The games we play today have a basis in the games of the past. What follows are five ancient sports that somehow play into modern games.
Duck on a Rock
Originating in the Middle Ages, duck on a rock was a game played by children comparable to tag, if tag included the accidental stoning from time to time.
The game begins when a large stone, known as the “duck” due to the poor quality of medieval public education, is placed on a large stone or tree stump. One child is the guard while the others attempt to knock the duck off of its base by hurling stones at as hard as they can. The only safety measure in place is a line that the stone throwers can’t cross before casting their stones. Otherwise, it’s time to man up.
The key is to use bigger rocks.
The guard has no means to stop the onslaught. Once the duck has been dethroned, however, he may place it back on the stump and pick up a stone. If he does this, he’s able to tag another player but only while they are attempting to retrieve their stones, which most players would do en masse to increase their own odds of not getting tagged. Then whoever was tagged becomes the new guard and it starts all over again.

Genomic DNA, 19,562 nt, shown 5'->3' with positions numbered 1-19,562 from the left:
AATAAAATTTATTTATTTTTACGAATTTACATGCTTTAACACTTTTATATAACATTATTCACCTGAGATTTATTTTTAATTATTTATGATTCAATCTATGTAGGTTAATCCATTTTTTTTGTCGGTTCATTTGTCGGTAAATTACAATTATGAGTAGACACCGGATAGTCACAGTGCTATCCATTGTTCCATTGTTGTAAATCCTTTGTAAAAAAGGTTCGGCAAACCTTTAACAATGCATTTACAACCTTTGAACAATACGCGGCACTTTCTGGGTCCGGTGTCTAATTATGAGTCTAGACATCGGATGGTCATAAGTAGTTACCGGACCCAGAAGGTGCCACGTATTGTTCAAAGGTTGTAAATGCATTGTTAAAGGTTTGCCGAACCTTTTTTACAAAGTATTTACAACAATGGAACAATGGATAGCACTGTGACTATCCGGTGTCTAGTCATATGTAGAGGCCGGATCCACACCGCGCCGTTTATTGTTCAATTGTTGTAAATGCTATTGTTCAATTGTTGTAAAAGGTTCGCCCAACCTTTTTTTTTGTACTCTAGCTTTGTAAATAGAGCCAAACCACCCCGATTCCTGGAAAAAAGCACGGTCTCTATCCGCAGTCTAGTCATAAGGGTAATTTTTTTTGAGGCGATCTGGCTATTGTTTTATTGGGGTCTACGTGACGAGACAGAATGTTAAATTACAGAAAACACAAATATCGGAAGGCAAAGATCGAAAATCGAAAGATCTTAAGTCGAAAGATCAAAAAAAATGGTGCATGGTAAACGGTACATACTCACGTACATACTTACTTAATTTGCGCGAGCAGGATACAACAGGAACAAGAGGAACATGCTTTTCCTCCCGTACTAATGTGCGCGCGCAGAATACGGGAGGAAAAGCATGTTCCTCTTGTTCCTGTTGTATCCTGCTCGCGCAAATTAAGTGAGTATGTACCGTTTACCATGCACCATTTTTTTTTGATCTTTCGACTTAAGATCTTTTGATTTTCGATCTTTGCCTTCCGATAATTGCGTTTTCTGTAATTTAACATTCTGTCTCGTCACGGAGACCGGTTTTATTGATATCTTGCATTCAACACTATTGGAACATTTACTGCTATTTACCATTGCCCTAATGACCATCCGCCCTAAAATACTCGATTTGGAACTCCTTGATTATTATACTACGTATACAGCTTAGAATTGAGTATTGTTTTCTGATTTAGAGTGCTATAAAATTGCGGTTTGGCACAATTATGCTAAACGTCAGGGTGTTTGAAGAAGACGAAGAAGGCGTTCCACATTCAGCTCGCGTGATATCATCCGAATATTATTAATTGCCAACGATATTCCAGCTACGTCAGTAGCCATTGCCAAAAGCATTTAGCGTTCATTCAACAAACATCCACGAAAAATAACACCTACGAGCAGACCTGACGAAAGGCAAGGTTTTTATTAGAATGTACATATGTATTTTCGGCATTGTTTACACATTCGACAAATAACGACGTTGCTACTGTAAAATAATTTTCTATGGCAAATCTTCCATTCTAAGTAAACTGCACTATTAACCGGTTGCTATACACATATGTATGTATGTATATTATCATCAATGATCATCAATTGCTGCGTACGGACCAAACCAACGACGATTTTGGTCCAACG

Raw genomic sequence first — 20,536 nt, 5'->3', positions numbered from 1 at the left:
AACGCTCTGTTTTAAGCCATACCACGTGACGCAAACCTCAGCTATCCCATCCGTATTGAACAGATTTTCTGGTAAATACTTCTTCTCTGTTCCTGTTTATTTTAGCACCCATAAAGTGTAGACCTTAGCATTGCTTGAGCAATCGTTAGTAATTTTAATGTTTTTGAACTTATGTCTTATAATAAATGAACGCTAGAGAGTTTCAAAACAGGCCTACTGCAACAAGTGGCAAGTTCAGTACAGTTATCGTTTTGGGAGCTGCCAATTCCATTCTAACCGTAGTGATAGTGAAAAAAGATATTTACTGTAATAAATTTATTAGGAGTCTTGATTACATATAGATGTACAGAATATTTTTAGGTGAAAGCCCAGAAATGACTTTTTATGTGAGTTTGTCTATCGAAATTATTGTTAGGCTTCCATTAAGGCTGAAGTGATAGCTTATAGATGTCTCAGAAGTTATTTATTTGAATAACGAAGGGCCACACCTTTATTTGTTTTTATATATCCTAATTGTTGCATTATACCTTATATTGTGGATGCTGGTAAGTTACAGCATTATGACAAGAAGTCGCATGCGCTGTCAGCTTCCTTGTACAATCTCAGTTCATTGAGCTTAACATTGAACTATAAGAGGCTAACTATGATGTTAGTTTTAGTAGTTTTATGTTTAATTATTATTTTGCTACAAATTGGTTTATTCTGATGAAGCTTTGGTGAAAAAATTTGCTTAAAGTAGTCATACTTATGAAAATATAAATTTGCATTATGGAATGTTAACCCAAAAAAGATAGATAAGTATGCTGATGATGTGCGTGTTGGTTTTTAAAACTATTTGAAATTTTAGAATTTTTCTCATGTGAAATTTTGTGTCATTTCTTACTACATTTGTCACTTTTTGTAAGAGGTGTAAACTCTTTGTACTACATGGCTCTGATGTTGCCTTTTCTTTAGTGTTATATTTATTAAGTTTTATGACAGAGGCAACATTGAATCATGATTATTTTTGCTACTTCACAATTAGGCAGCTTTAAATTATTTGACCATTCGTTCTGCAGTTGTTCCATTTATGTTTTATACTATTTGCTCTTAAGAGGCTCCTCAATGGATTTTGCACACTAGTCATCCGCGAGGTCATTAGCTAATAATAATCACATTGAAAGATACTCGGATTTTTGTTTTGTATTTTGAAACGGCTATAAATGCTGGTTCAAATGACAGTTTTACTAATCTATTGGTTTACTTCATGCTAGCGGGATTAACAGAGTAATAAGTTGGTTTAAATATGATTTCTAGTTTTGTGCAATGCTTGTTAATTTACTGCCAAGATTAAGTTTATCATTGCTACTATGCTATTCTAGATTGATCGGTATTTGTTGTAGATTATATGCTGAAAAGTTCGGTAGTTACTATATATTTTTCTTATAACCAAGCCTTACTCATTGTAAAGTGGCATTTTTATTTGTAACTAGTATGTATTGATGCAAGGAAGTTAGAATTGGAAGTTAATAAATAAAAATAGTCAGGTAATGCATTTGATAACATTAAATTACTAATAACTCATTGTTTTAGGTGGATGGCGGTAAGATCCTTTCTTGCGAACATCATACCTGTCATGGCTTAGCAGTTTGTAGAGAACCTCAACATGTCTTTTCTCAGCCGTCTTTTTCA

A recent discovery claims links to duck on a rock and the creation of basketball, which leaves us to wonder just what the hell kind of basketball are people playing? And how do we get invited to that game?
Ulama has its origins in an early Aztec game, making it one of the oldest games to be played with a rubber ball.
Although technical details vary from region to region, a typical ulama court is divided into two halves with boundaries drawn on the outside. Teams can contain anywhere from two to five people and the game is played by players keeping the ball out of their side of the court but in bounds. Points are scored when the ball reaches the other player’s zone and points can be lost if the ball doesn’t travel far enough or leaves bounds.
Traditionally ulama is played with the hips. Players may use pads to guard their hips while bashing the ball around. Other variations will use other body parts, but none allow for the use of hands because that’s too easy. The more extreme games will make use of heavy two-handed paddles to hit the ball back and forth.
The game is believed to have been played in most (if not all) parts of ancient Mexico as well as southern areas of North America. Rubber balls have been found dating to 1400 BC and nearly one-thousand five-hundred ball courts have been found.
Despite the whimsical name, chunkey was serious business for Native Americans. A popular spectator sport in its time, players and audience members were known to gamble on the outcome, some going so far as to wager everything they had. Some losers would even commit suicide. It was just a tad important.
Players would begin by rolling a clay disc out into an open field or before running and throwing their spear right after it, aiming to have the disc stop somewhere in the area of (or on top of) the spear. It’s not as easy as it sounds due to the small size of the disc, around three inches in diameter.
Also, you looked silly doing it.